William Shakespeare’s Hamlet is a tragic play wrought with intrigues by two of the primary characters hell-bent on seeking moral justice. Both Hamlet and Laertes seek retribution for specific wrongs that they feel were done to their families. After meeting his dead father’s apparition, Hamlet soon realizes that it was, indeed, his brother Claudius who had murdered him and taken his throne. Moreover, he also made King Hamlet’s wife Gertrude his queen, which was the most significant act of betrayal. On the other hand, Laertes father Polonius had a penchant for prying into other people’s business, a character trait that ultimately leads to his demise. He meets his death while eavesdropping as he sought to gather valuable information from a conversation between Hamlet and his mother, Gertrude. Both characters, therefore, have a rallying cause for plotting their revenge against all those who they deem responsible for these deaths (Bates, 2010, p. 47). The fact that they both feel aggrieved and intensely loyal to the memories of their departed family members motivates them to do all that is within their power to ensure that they institute reprisals. This essay seeks to examine moral justice in the play and instances where it was achieved.
To begin with, it’s vital to acknowledge that the playwright explicitly positions Hamlet as the protagonist due to his keen sense of morality. A karmic form of moral justice would, therefore, be achieved in the long haul even if it meant the death of the central character. Hamlet carefully plots to have his revenge for his father’s death and seek to do all it takes to ensure that his plan comes to fruition. His perception of those closest to him immediately changes when he realizes that his uncle Claudius is not only a usurper but also a murder. Furthermore, what angers Prince Hamlet the most was the fact that his uncle appeared to show no remorse for his actions:
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“Is there not rain enough in the sweet heavens To wash it white as snow? Whereto serves mercy But to confront the visage of offence? And what’s in prayer but this twofold force, To be forestalled ere we come to fall Or pardoned being down? Then I’ll look up. My fault is past. But oh, what form of prayer Can serve my turn, “Forgive me my foul murder”?” (Shakespeare, 2014, 3.2. 46-57).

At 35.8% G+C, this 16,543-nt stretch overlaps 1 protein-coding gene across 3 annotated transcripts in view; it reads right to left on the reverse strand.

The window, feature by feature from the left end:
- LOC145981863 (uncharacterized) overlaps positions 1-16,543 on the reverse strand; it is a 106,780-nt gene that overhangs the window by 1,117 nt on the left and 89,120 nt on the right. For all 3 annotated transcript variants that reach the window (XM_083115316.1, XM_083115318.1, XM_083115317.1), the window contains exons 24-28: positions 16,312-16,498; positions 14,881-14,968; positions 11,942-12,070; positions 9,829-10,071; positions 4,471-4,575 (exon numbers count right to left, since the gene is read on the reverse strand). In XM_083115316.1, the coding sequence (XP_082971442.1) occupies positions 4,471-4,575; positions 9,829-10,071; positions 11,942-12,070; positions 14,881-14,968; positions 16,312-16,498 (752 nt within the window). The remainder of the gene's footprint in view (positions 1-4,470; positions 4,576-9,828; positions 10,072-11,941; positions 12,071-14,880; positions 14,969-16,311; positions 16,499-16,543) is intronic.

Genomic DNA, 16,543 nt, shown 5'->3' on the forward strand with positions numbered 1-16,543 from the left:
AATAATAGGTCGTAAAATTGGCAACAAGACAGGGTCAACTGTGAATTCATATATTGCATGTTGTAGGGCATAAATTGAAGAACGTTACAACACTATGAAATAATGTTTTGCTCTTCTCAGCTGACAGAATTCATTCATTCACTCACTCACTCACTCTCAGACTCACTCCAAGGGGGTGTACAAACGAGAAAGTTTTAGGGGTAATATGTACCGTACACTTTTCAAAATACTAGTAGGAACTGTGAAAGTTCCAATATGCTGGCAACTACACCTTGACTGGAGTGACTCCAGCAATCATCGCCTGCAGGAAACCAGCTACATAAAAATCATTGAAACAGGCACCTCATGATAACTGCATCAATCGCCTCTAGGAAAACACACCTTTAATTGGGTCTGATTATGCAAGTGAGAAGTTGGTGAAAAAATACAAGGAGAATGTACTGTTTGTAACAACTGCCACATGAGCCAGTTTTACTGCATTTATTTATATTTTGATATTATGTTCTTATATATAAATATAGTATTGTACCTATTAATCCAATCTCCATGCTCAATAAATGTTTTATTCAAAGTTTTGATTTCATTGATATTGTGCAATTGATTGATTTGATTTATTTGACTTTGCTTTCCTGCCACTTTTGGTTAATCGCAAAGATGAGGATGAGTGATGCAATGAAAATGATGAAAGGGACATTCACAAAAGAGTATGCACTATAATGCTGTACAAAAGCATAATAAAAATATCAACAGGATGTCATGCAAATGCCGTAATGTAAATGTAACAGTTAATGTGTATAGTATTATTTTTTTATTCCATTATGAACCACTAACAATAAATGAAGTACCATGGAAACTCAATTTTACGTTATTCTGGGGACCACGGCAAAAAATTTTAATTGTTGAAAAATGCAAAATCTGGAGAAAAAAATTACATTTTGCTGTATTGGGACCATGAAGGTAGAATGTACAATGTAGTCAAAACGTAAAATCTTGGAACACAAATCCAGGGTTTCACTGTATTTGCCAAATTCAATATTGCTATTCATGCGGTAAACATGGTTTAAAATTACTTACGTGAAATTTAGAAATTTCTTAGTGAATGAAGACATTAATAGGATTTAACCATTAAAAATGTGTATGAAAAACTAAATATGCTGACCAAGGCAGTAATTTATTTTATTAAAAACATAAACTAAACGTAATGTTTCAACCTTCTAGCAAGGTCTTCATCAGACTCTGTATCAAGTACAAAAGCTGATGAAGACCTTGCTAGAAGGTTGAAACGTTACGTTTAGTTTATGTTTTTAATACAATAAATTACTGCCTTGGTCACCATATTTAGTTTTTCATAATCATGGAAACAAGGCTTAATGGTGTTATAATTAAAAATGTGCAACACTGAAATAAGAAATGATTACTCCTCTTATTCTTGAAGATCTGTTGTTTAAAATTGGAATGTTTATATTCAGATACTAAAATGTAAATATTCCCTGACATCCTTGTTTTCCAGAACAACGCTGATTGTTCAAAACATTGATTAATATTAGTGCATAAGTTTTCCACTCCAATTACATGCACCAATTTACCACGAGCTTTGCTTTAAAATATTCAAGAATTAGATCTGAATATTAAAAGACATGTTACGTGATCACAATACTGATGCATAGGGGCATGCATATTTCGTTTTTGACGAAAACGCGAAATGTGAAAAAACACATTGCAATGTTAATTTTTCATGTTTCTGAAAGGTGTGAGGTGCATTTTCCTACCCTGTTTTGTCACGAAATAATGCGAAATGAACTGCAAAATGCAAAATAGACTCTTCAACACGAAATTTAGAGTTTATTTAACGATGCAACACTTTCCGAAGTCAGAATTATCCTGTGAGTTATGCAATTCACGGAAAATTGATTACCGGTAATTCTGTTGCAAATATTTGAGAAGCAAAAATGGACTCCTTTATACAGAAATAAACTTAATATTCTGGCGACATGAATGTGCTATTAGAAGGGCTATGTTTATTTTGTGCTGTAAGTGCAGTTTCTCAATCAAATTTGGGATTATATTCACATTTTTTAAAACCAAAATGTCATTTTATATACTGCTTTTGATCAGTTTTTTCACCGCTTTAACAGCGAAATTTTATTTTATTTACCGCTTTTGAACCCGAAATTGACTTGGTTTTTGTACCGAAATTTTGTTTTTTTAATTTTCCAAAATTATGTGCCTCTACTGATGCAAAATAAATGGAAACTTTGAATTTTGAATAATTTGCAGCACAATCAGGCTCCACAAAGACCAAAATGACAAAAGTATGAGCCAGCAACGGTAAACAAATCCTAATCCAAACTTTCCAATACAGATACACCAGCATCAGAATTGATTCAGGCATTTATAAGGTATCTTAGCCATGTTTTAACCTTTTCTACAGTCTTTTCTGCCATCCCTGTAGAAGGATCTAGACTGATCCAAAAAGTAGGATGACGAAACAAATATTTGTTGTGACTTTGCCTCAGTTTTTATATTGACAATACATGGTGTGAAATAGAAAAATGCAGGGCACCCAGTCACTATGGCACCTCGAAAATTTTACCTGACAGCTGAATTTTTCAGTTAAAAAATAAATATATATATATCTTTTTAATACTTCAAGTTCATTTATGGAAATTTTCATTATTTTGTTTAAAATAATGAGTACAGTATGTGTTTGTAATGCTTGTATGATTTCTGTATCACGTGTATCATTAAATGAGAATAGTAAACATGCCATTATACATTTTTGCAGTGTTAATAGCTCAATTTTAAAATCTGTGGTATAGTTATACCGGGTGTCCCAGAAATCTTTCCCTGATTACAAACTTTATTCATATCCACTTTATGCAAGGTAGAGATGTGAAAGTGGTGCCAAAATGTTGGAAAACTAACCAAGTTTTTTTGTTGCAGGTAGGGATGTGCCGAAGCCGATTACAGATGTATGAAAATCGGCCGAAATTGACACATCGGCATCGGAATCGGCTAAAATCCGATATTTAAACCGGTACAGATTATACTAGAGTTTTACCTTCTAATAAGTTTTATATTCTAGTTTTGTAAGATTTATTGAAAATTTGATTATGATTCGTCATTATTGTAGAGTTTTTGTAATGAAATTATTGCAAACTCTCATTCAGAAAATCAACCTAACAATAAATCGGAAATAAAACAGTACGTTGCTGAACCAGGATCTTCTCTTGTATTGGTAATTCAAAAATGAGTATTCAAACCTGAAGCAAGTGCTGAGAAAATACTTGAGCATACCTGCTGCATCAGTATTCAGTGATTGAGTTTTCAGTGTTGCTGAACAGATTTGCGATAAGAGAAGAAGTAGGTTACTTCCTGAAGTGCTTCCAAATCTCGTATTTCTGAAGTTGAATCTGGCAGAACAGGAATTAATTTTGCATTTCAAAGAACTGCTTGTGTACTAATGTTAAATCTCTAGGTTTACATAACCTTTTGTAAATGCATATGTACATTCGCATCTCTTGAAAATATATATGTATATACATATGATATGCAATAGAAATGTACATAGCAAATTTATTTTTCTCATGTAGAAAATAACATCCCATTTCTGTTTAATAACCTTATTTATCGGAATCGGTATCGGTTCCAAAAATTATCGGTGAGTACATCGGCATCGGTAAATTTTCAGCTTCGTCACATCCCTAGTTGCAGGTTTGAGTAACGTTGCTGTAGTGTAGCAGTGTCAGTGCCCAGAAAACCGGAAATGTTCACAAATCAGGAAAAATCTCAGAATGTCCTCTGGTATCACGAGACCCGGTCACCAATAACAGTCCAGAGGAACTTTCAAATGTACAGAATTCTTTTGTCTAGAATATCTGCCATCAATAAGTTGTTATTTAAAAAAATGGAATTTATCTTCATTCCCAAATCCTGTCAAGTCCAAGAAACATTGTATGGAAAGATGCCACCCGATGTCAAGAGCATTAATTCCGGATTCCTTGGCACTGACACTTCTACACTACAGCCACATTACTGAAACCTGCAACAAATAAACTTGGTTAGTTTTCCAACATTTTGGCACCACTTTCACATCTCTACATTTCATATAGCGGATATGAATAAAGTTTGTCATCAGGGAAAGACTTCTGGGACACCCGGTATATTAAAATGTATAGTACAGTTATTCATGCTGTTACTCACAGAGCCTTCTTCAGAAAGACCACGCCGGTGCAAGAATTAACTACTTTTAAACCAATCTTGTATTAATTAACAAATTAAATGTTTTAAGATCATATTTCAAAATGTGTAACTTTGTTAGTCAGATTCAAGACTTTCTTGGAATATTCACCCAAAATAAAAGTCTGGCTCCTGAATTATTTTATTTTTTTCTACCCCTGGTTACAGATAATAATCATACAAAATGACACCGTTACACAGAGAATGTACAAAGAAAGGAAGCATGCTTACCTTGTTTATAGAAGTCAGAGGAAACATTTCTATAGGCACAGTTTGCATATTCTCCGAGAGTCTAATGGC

Hamlet sets all this in motion when he forces Claudius to drink from the same goblet that had earlier on killed his mother:
“Here, thou incestuous, murderous, damned Dane, Drink off this potion. Is thy union here? Follow my mother (Shakespeare, 2014, 5.2. 320-322).
These events, therefore, ensure that moral justice is served with his death, even though his mother died in the process.
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Laertes on the other hand, seeks to right the wrongs done to his family, especially with the death of his father, Polonius. For this cardinal offense, he holds Hamlet directly responsible even though the circumstances that led to his death were regrettable:
“Vows, to the blackest devil! Conscience and grace, to the most profound pit! I dare damnation. To this point, I stand That both the worlds I give to negligence. Let come what comes; only I’ll be revenged most thoroughly for my father. ” (Shakespeare, 2014, 4. 5. 104- 110).
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Nonetheless, Laertes is an impulsive figure who decides to plot a hasty revenge mission against his foe. Under Machiavellian standards, he seeks moral justice and makes his decision at the spur of the moment. An in-depth examination of the motives driving these two characters reveals that Hamlet’s actions were as a result of the grief he felt for his father’s death. After arriving in Denmark, Laertes learns of his father’s death and takes Claudius’s opinion at face value. It was from this premise that they concoct a treacherous plan to coat Laertes’ fencing sword with poison during the match, an act that would assure him of victory over Hamlet. Laertes acts in a self-preserving demeanor that was irrational since he only believed Claudius’s account of his father’s death. In the end, he achieves his objective by accomplishing his revenge, ultimately.